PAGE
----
Header: Photo by Martin Sanchez on Unsplash

 

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J.C. School Board Prepares for September Reopening


A week after voting to adopt a $736 million budget for the 2020-2021 school year, the Jersey City Public Schools met to discuss preparations for the September reopening of the district’s 39 schools. Since schools closed March 16, teachers have been instructing students via the internet. They’ll continue doing so until Governor Phil Murphy authorizes schools to reopen.

At Thursday’s virtual meeting, the board’s nine trustees addressed special education classes’ returning to A. Harry More School and bringing in professional cleaning services to help district custodians get the schools ready for the fall. In addition, Superintendent Franklin Walker announced that due to Covid-19 restrictions, all June graduation ceremonies will be held virtually.

Students With Special Needs

Jersey City parent Barbara Hildner opened the public comments portion of the meeting to say she was concerned about  students with disabilities’ moving back to A. Harry Moore School. Last year, the students were relocated to Gerald R. Dynes Regional day school when a portico at A. Harry Moore School collapsed, halting classes until repairs were made. Once A. Harry Moore School reopens, only two of its five floors will be used for classroom instruction, Hildner said, crowding students into already cramped classrooms. There also seems to be an issue with meals for students on special diets: They aren’t getting them.

“Everybody agrees that the school cannot be successfully housed at Regional day (school), and there’s a plan to bring A. Harry Moore back to its original building, but the problems will move to A. Harry Moore if it’s relocated to just two floors,” Hildner said. “The plan is to have the same food service that provides meals throughout the Jersey City school system provide meals for A. Harry Moore students, (but) they are unable to accommodate any of the students who have dietary needs. That’s a problem that’s moving from Regional day to A. Harry Moore.”

Superintendent Walker responded by saying that A. Harry Moore School had been fully evaluated and cleared to reopen in September:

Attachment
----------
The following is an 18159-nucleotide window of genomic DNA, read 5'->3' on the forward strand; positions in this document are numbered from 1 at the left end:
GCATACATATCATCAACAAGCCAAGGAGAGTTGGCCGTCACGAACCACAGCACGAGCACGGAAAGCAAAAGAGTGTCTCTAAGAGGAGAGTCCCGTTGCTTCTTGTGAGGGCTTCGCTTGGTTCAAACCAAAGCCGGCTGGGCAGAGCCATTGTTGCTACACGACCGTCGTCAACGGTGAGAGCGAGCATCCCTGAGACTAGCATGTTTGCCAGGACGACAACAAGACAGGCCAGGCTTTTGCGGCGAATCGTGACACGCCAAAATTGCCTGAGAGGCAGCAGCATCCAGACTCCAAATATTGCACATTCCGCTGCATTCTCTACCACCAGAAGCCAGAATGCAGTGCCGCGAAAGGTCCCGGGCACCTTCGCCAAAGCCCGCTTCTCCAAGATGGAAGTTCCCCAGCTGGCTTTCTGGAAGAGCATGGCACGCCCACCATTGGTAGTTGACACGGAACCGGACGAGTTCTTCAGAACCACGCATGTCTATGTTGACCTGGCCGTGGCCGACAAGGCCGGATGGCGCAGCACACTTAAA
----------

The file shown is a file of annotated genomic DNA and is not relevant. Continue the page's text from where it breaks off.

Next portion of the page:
“We set up a timeline and currently that timeline is in place. We are on pace to develop a structure to provide full services and be fully functional to students at A. Harry Moore. As we move through this process, we are still tweaking some of our plans to make it the best circumstance for A. Harry Moore students.”

Vice President Gina Verdibello asked that the plan for A. Harry More School be made available to the board for review, and Superintendent Walker assured the board he would send them each a copy.

Cleaning Schools A-Z

Bayonne resident Mary Cruz called in to share her concern about mold and fungus growing in the closed school buildings. She recommended hiring a professional cleaning service so that all buildings are safe for children and staff. Cruz said: “Mold is the result of the air conditioning system being shut down since March. Take this time to bring in professionals to work with our custodial staff to clean each building to prevent students and staff from becoming ill.”

Every year a plan is put in place to ensure the entire school district’s buildings are clean, sanitary, and healthy for anyone who enters, Superintendent Walker said. Due to the Covid-19 pandemic, every building will be thoroughly cleaned before the September reopening.

“Our top priority is the health and welfare of our students,” Superintendent Walker said. “That’s not something were going to take for granted. We have a custodial stuff in place for when school reopens. We also want to make available a (professional) cleaning service. As we did in the past, we will have air quality control measures that are taken where we test air quality. Some places we even test the walls, take chips from the walls to make sure they’re safe.”

Board trustee Gerald Lyons addressed custodial concerns. School custodians who have been cleaning the buildings told him they wanted Superintendent Walker and the board to know that when they do come up with a cleaning plan, if additional services are needed, the custodial staff is both trained and willing to do what’s necessary.